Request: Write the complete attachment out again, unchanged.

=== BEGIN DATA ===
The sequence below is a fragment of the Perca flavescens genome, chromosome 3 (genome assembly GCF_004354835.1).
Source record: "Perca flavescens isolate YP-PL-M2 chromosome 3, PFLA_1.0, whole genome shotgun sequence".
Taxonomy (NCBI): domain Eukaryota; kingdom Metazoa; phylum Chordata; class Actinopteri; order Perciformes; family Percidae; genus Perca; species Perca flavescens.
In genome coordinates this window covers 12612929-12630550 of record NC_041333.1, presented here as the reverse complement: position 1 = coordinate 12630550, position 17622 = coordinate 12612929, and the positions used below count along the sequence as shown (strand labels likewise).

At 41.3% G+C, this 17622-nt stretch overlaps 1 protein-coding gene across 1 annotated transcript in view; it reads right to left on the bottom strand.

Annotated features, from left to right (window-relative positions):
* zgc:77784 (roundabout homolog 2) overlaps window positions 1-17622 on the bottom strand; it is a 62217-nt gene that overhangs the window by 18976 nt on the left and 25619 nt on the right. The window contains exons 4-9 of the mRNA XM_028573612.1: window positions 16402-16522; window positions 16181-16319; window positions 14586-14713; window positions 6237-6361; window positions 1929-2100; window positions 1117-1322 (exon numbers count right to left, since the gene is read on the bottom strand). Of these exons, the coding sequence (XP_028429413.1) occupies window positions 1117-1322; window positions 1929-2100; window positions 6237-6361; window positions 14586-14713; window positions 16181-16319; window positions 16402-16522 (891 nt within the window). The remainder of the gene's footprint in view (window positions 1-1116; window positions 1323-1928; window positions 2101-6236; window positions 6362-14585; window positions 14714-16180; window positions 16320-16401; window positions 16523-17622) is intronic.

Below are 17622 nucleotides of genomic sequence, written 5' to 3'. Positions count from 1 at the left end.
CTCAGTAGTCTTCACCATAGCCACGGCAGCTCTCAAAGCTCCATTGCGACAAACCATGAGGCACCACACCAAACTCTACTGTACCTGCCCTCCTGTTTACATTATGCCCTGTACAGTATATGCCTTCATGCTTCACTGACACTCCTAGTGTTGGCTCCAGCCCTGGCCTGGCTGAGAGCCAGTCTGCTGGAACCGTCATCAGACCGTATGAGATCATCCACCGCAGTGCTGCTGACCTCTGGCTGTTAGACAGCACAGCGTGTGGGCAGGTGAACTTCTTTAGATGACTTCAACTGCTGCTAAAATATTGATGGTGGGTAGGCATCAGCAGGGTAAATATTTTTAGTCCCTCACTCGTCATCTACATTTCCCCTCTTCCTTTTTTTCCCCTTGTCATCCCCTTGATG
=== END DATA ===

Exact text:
The sequence below is a fragment of the Perca flavescens genome, chromosome 3 (genome assembly GCF_004354835.1).
Source record: "Perca flavescens isolate YP-PL-M2 chromosome 3, PFLA_1.0, whole genome shotgun sequence".
Taxonomy (NCBI): domain Eukaryota; kingdom Metazoa; phylum Chordata; class Actinopteri; order Perciformes; family Percidae; genus Perca; species Perca flavescens.
In genome coordinates this window covers 12612929-12630550 of record NC_041333.1, presented here as the reverse complement: position 1 = coordinate 12630550, position 17622 = coordinate 12612929, and the positions used below count along the sequence as shown (strand labels likewise).

At 41.3% G+C, this 17622-nt stretch overlaps 1 protein-coding gene across 1 annotated transcript in view; it reads right to left on the bottom strand.

Annotated features, from left to right (window-relative positions):
* zgc:77784 (roundabout homolog 2) overlaps window positions 1-17622 on the bottom strand; it is a 62217-nt gene that overhangs the window by 18976 nt on the left and 25619 nt on the right. The window contains exons 4-9 of the mRNA XM_028573612.1: window positions 16402-16522; window positions 16181-16319; window positions 14586-14713; window positions 6237-6361; window positions 1929-2100; window positions 1117-1322 (exon numbers count right to left, since the gene is read on the bottom strand). Of these exons, the coding sequence (XP_028429413.1) occupies window positions 1117-1322; window positions 1929-2100; window positions 6237-6361; window positions 14586-14713; window positions 16181-16319; window positions 16402-16522 (891 nt within the window). The remainder of the gene's footprint in view (window positions 1-1116; window positions 1323-1928; window positions 2101-6236; window positions 6362-14585; window positions 14714-16180; window positions 16320-16401; window positions 16523-17622) is intronic.

Below are 17622 nucleotides of genomic sequence, written 5' to 3'. Positions count from 1 at the left end.
CTCAGTAGTCTTCACCATAGCCACGGCAGCTCTCAAAGCTCCATTGCGACAAACCATGAGGCACCACACCAAACTCTACTGTACCTGCCCTCCTGTTTACATTATGCCCTGTACAGTATATGCCTTCATGCTTCACTGACACTCCTAGTGTTGGCTCCAGCCCTGGCCTGGCTGAGAGCCAGTCTGCTGGAACCGTCATCAGACCGTATGAGATCATCCACCGCAGTGCTGCTGACCTCTGGCTGTTAGACAGCACAGCGTGTGGGCAGGTGAACTTCTTTAGATGACTTCAACTGCTGCTAAAATATTGATGGTGGGTAGGCATCAGCAGGGTAAATATTTTTAGTCCCTCACTCGTCATCTACATTTCCCCTCTTCCTTTTTTTCCCCTTGTCATCCCCTTGATG